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Text and photos by Nick Baker, unless credited to others.
Copyright ゥ Ecology Asia 2024

 
     
 

 

 

 

 
 
 
 
 
 
 
 
 
 
 
 
 
 
 
 
 
 
 
 
 
 
 
 
 
 
 
 

 

   
   
 
Yellow Striped Tree Skink
   
   

Fig 1


Fig 2
 

Fig 3
 

Fig 4
 

 

 

 

 

 

 

 

 

 

 

 

 

Family : SCINCIDAE
Species : Lipinia vittigera
Size (snout to vent) : to ~ 4 cm
Size (total length) : to ~ 10 cm

Lipinia vittigera is an easily overlooked, slender-bodied skink which (in the strict sense) occurs in Singapore, Peninsular Malaysia (including the islands of Penang and Tioman), southernmost Thailand, the Mentawai islands off the west coast of Sumatra, and (parts of) Borneo; the northern limit of the species is uncertain (Nikolay et al, 2019). 

Specimens from Tioman, off the east coast of Peninsular Malaysia, have a much narrower yellow vertebral stripe than examples from the mainland (Grismer, 2011).

The English name 'Yellow Striped Tree skink', as used in Singapore, is our preferred name, being both descriptive and ecologically accurate. The species was first described from Sipora Island, part of the Mentawai Islands group, and is also referred to as 'Sipora Striped Skink'.

The preferred niche of Lipinia vittigera are tree trunks and branches, particularly where bark crevices allow an easy grasp; individuals can quickly retreat these crevices when threatened.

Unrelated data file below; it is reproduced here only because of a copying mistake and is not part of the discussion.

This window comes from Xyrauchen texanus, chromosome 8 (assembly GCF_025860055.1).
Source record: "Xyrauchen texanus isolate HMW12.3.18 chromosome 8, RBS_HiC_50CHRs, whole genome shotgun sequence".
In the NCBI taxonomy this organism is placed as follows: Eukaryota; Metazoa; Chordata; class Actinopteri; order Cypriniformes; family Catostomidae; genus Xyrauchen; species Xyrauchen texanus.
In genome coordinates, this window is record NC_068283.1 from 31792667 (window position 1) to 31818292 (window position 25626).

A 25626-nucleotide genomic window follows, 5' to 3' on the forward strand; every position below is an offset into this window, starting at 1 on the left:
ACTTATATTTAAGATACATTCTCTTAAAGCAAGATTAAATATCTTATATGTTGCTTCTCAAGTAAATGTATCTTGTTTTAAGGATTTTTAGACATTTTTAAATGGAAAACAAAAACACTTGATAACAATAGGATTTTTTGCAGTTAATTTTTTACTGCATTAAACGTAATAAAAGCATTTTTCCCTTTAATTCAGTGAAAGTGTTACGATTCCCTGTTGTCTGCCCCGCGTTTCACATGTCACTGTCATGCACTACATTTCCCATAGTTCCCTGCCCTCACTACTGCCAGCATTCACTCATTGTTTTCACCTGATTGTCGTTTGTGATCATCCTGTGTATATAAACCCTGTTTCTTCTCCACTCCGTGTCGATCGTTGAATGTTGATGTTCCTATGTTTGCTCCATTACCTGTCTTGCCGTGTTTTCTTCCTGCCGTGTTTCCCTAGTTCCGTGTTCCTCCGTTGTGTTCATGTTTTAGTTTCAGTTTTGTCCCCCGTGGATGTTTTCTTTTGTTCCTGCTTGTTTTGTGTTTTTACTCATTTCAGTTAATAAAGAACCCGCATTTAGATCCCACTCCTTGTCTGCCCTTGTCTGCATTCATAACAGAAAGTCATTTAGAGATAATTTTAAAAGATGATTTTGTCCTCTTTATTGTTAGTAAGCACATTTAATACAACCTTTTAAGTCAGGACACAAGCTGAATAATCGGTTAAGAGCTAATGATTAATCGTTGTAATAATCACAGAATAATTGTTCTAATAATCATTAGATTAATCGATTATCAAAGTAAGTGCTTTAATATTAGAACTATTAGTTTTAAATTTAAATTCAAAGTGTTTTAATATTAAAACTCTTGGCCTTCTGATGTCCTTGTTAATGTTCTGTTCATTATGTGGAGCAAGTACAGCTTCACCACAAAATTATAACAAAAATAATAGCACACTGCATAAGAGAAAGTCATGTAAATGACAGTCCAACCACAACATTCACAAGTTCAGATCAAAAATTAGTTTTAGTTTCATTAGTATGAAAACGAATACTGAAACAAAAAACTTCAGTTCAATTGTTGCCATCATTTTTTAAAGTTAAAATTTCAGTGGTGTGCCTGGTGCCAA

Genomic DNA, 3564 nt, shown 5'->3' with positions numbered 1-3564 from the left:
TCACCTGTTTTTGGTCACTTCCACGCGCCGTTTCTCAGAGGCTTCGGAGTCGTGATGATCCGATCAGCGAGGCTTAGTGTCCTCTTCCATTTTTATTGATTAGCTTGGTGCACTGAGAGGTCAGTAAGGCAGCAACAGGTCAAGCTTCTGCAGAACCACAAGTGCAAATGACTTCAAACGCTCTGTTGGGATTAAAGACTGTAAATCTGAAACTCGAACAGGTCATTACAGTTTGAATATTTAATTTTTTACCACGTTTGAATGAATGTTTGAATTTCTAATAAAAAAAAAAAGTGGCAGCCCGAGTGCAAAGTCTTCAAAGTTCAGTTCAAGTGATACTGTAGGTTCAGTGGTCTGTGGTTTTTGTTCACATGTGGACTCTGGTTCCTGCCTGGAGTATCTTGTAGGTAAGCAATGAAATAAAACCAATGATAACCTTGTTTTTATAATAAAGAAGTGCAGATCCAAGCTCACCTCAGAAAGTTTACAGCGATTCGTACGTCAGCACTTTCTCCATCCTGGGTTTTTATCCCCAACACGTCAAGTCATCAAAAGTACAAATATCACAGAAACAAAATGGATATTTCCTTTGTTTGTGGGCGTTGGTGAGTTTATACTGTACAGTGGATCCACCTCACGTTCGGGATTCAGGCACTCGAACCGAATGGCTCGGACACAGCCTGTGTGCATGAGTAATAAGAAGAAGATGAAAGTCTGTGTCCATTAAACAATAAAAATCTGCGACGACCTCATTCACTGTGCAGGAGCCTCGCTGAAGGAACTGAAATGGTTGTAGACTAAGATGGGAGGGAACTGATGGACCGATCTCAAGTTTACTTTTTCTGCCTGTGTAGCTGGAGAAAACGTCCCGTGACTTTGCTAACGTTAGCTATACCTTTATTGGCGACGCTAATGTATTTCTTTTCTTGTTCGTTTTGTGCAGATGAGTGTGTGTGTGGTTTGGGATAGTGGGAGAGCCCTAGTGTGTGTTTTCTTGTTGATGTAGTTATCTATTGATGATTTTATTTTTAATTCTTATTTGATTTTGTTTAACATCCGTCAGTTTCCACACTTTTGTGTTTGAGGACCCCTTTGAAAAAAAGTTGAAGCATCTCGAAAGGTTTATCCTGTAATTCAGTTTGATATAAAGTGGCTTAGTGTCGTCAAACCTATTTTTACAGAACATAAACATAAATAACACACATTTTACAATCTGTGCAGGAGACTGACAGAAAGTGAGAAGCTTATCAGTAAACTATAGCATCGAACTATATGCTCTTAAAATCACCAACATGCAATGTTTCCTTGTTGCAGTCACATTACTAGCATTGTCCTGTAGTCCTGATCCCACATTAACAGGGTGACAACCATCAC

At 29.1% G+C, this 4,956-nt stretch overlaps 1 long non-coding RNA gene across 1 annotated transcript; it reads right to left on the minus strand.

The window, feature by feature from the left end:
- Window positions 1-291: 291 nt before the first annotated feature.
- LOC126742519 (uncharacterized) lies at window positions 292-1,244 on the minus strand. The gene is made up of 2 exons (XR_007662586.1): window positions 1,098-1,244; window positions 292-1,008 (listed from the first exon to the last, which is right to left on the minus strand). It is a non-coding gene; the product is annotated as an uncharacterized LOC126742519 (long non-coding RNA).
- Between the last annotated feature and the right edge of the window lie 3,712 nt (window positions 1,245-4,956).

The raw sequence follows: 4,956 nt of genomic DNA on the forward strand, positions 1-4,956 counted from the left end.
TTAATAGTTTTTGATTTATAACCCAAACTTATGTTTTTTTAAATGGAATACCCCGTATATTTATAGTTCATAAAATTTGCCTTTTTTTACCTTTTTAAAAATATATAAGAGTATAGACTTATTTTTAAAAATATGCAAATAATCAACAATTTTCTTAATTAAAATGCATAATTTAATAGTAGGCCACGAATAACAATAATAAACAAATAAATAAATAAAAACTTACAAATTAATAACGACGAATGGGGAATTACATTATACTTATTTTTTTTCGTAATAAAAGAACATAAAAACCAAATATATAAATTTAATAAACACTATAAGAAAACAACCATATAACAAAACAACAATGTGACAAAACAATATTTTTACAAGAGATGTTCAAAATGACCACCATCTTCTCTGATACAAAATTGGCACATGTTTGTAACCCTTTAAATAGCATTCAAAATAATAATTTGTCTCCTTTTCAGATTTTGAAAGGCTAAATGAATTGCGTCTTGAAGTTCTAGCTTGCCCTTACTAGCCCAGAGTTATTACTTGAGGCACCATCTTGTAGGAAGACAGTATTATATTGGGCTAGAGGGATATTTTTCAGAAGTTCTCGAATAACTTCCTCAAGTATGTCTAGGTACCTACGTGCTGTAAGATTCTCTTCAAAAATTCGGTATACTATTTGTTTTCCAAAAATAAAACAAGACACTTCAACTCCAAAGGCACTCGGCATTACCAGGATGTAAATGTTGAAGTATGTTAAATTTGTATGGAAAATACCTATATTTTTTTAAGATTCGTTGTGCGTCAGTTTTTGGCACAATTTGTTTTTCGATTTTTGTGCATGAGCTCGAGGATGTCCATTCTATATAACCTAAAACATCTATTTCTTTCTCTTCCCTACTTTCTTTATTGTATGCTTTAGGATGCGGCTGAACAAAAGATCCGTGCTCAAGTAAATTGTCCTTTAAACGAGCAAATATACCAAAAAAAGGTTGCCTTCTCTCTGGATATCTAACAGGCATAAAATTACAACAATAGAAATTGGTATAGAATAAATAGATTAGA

This species occurs in primary and tall secondary forest in lowlands and hills to around 600 metres elevation (Grismer, 2011). It is strictly diurnal, and can be observed foraging for small insect prey in direct sunlight.

It is easily identified by its yellow vertebral stripe, bounded on each side by a black stripe. The upper surface of the tail is also yellow (yellowish-orange in smaller, juvenile specimens). 

The tail is highly flexible; the posterior part of the tail can be curled back 180 degrees to lie parallel with the anterior part. Sometimes the tail is moved in a flexing, sinuous motion.

In Indochina, related species of the Lipinia vittigera complex are now recognised as distinct species (Nikolay et al, 2019). For example, Lipinia microcerca (Banded Lipinia).


Fig 1 : Example from primary, lowland forest at the base of Penang Hill, Pulau Pinang, Peninsular Malaysia

Fig 2 : Example from primary, lowland forest at Bukit Timah, Singapore.

Fig 3 : This skink was encountered in tall, secondary forest at Gunung Pulai, Johor, Peninsular Malaysia.

Fig 4 : Example from tall, secondary forest at Taiping, Perak, Peninsular Malaysia. Note the extremely flexible tail.


References :

Grismer, L.L., 2011. Lizards of Peninsular Malaysia, Singapore and their Adjacent Archipelagos. Edition Chimaira.

Nikolay A. Poyarkov Jr., Peter Geissler, Vladislav A. Gorin, Evgeniy A. Dunayev, Timo Hartmann, Chatmongkon Suwannapoom (2019). Counting stripes: revision of the Lipinia vittigera complex (Reptilia, Squamata, Scincidae) with description of two new species from Indochina. Zoological Research, 2019, 40(5): 358-393.